I left her with the nurse and went to the lab. I looked through the register of all the serological tests done since the start of 2019 but couldn’t find her name. I showed the book to one of the three lab workers, one of whom said, “Oh, I must have got the results muddled up.” She crossed out the word “reactive” in red pen next to the HIV test request and altered the syphilis result to reactive.
I was dumbstruck. I had been relying on the fact that all positive HIV test results are double checked with another test (“Determine“). “I have just been talking to this young girl about how her whole life is going to change with a positive diagnosis for HIV, and now you tell me that it was an error? If I hadn’t come to investigate her previous results, would you have informed me?” I asked angrily.
Now, displaying anger is considered ill-mannered and uncouth in Zambia. Perhaps the embarrassment I had caused by getting visibly annoyed (I wasn’t shouting, just being calmly furious) made the lab technician laugh. “There’s no problem, doc, she isn’t HIV positive,” she said in an off handed way. Dismissing the issue in this manner didn’t improve my mood. The lab tech didn’t apologise or show any degree of remorse. I didn’t know whether to believe her, so I walked out of the lab and took ten minutes trying to re-establish a degree of equanimity.
Where was her previous treatment record? Filed away in the labyrinthine medical records room, inaccessible without her registration number (she had lost her ticket). So I checked through the attendance register for January and found no record of her having attended. And the Sexually Transmitted Infection register, again no record.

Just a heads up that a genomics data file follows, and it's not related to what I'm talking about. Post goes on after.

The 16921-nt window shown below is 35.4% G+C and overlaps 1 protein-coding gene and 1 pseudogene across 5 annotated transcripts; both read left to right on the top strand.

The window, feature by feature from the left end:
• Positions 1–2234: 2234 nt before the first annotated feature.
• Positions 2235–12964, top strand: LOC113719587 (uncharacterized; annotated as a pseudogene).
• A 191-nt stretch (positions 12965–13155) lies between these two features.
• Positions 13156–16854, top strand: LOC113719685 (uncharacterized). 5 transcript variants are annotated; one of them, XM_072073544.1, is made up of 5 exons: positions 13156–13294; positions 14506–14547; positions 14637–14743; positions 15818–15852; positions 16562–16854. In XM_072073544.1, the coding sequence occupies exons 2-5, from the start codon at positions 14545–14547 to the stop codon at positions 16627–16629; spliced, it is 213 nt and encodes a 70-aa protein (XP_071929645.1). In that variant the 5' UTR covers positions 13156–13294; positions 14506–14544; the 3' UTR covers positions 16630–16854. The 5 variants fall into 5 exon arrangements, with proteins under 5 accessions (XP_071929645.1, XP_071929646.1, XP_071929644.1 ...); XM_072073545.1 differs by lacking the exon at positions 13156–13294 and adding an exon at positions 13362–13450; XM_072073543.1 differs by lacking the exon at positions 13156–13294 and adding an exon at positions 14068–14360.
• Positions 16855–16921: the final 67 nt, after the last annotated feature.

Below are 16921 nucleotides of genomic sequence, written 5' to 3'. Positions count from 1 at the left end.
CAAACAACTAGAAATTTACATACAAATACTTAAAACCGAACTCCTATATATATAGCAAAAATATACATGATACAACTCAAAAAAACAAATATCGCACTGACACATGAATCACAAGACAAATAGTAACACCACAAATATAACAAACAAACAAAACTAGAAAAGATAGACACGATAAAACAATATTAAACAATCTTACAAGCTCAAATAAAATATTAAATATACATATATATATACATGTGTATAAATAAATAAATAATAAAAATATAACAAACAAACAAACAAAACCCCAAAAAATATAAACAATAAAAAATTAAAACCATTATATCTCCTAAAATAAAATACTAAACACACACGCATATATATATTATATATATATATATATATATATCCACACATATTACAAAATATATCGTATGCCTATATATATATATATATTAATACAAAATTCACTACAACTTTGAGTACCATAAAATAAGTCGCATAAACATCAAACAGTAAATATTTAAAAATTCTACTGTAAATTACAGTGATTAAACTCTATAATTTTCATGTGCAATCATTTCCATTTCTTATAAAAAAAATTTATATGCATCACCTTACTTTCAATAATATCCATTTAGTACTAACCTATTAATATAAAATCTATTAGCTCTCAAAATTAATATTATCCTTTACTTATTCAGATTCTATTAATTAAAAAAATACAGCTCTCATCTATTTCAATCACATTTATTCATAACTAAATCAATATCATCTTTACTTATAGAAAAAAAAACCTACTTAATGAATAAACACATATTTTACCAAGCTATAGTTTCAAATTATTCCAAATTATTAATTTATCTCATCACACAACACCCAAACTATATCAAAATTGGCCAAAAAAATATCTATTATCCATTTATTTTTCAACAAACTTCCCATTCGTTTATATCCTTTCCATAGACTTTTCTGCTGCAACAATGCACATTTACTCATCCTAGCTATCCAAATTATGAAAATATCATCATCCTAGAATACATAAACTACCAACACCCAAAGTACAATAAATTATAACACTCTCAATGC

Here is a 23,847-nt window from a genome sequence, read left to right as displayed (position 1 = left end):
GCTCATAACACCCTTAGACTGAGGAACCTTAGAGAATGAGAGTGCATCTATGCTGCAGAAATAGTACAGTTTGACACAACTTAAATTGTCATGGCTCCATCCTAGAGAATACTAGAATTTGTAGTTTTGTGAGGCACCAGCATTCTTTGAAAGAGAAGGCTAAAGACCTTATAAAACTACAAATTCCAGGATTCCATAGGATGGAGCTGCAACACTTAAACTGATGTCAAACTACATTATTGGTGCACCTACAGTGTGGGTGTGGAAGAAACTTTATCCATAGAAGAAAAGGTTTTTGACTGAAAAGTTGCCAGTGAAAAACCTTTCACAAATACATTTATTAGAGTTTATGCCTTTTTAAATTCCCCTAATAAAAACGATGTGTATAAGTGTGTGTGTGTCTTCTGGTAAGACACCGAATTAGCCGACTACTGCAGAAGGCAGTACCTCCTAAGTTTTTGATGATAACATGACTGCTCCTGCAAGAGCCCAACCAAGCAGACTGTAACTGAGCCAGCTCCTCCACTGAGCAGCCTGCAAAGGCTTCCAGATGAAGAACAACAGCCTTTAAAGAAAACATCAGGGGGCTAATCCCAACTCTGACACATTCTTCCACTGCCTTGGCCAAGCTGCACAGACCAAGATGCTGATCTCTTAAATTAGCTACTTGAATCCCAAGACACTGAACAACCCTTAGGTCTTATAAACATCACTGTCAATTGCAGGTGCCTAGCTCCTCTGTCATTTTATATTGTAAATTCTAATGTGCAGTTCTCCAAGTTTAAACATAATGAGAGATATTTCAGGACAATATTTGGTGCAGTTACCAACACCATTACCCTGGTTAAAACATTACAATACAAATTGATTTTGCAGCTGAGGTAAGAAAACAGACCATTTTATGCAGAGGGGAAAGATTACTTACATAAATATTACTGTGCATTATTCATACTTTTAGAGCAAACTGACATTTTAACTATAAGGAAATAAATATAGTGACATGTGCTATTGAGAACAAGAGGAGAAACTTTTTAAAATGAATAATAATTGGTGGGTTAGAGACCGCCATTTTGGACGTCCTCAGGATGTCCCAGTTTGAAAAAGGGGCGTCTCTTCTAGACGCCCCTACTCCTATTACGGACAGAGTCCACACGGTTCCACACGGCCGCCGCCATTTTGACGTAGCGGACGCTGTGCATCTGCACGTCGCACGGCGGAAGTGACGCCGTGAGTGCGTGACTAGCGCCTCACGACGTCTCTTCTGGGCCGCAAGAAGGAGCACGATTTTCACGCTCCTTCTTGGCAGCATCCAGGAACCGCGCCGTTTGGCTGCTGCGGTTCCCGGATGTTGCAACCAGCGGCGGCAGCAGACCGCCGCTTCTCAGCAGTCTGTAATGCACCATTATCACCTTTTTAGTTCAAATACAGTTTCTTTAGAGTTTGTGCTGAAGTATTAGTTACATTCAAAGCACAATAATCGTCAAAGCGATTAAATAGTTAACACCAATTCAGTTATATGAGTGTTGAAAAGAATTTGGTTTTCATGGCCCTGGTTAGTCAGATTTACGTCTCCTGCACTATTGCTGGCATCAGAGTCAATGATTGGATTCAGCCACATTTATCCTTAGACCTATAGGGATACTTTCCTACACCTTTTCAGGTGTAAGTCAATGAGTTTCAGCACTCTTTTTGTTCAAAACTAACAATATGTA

The lab technician came to me and asked what she should do with the patient’s medical record. “It’s her fault for losing the ticket which would have allowed us to retrieve her old notes,” she said. I told her to repeat both tests and bring me the actual test strips. These confirmed that she had had syphilis. She recalled that her initial tests had been done in November, not January, so I had been looking in the wrong year.
The syphilis test we do is actually an antibody test which is positive for life. We don’t have quantitative tests (such as Rapid Plasma Reagent or Venereal Disease Research Lab tests) which would let us know if she had been effectively treated for syphilis after she had had three doses of benzathine penicillin in November. I considered whether these warts could be condyloma lata (secondary syphilis), rather than condyloma accuminata (common or garden genital warts). She could even have been re-infected with syphilis from an untreated boyfriend. Time to re-treat; better not to compound an error. If only we had access to the old fashioned quantitative tests.
The patient was mightily relieved that she was not HIV positive and expressed no anger at the lab technician’s error. Phew, that was a close shave.
Footnote: I am writing this as a physician who worked in a hospital genito-urinary medicine (STI clinic) once a week for 25 years in Leicester.
* I was informed by the nurse that the phrase “Kuchin dahna?” can also be translated as “Do you want to have sex?” Context is all!